"The Power of Feminity"
A Review of "Wonder Woman" by Nathan H. Box
Director: Patty Jenkins, Writers: Allan Heinberg, Zack Snyder, Starring: Gal Gadot, Chris Pine, Robin Wright
Rating: 4 Stars, SHOWTIME!
Detective Comics needed a win. The men had their chance and their results went from acceptable (Batman v. Superman) to awful (Suicide Squad). They crossed their fingers and called on the next hero in the DC universe and the first superhero movie of the modern era to focus on a woman. They called on Wonder Woman. With noticeably less advertising leading up to her movie when compared to her male counterparts, it seemed they were bracing themselves for another failure. Then everything changed. The story was great, original, and well thought out. But those were the critics. What would the DC fans think? What did your neighborhood cinephile think?
"Wonder Woman" begins where almost all superhero films start, the origin story. Passive and addicted comic book readers, as well as consumers of popular culture the world over, know who Wonder Woman is. What many don't know is her backstory. Long before she was one of the most iconic heroes on the planet, she was Diana, Princess of the Amazons. In this origin story, we are introduced to her fellow warriors, training, and her ultimate villain. Then a mysterious male pilot played wonderfully by Chris Pine crash lands on her island. Here, Diana learns of a conflict in the outside world. Much to the dismay of her mother, she leaves to fight a war in a distant land. The way in which this origin story is told is how all comic book movies should do it. We are given the important facts. Our hero recognizes his/her true power/destiny. Then a great conflict is established. This film doesn't linger on the origin. Instead, we are given the necessary information and then move toward something more substantial.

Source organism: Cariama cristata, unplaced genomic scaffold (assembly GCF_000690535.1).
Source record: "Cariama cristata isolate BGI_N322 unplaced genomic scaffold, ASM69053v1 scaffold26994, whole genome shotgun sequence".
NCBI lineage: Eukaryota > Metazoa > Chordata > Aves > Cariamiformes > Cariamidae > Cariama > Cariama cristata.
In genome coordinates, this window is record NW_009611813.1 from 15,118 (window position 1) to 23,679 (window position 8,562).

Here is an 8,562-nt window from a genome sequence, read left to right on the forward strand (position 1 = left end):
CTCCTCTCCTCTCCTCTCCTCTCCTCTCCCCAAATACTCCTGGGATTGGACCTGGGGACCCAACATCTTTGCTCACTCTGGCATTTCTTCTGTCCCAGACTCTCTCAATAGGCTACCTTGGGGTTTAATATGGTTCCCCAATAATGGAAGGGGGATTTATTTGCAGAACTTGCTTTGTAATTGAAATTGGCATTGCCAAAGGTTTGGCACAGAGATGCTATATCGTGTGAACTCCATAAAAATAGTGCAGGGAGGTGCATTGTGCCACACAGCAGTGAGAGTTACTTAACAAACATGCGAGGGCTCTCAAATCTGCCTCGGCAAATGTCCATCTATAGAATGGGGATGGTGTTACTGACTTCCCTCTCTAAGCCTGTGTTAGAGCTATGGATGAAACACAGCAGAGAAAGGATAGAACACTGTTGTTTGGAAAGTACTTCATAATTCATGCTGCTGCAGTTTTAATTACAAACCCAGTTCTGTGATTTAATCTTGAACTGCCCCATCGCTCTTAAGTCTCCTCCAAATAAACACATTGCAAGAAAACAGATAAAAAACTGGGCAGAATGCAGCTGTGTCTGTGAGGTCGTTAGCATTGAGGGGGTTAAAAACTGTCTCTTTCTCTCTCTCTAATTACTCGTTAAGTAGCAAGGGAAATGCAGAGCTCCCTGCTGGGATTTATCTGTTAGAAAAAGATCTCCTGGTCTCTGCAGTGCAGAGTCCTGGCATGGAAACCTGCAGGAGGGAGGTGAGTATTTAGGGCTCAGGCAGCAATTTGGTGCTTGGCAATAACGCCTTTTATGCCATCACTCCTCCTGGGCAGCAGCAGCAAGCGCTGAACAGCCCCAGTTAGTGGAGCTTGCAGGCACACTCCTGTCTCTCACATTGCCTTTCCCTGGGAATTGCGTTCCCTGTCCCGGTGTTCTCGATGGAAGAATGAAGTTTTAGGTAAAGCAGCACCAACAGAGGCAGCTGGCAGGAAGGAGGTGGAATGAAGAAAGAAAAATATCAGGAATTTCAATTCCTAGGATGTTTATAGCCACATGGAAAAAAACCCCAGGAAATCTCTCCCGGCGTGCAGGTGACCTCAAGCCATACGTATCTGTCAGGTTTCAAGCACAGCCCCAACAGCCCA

Diana's first great challenge is acclimating to a new society and culture. Gal Gadot, the actress playing Diana, uses strong writing and set pieces during these scenes to blend a hard and soft feminity. Throughout the film, this will serve as her greatest strength. Some of the funniest moments in this movie come during the first half. In many ways, the writers take a direct approach to the meeting of civilizations. They manage to keep these scenes authentic and fresh. As an audience member, I am just grateful they didn't take a "Crocodile Dundee" approach. We've seen that trope and on behalf of the movie-going public, I don't think we need to do it again. It is also in these scenes where Chris Pine shines. He is the man who can who is quickly realizing the woman next his side can too.
As the story picks up steam, we get our first glimpses of Wonder Woman engaged in modern combat. As long as I live, I will never forget the scene of her running across a barren, yet hellacious battlefield to confront an enemy few have dared face. It is in these moments that our hero goes from fish out of the water to a combatant without equal.
As the film draws toward the climatic conclusion, we enter the weakest part of the movie. The final thirty minutes transform this movie from a perfect comic book movie to a really good comic book movie. As Diana learns the true nature of a World War, she is also confronted with her mortal enemy. In an explosion of CGI, Diana must serve as God killer. The effects here are over the top and have become synonymous with DC and Marvel movies. Luckily for us, this scene does take place on an airfield and we aren't subjected to another movie where Manhattan is leveled to the ground.
Despite its overly produced final battle, this is a near perfect comic book movie. It gave me hope for the summer blockbuster once again and restored my faith in the DC universe. Now, all I can do is hope and pray that "The Justice League" writers, director, and actors are paying attention.
Be good to each other,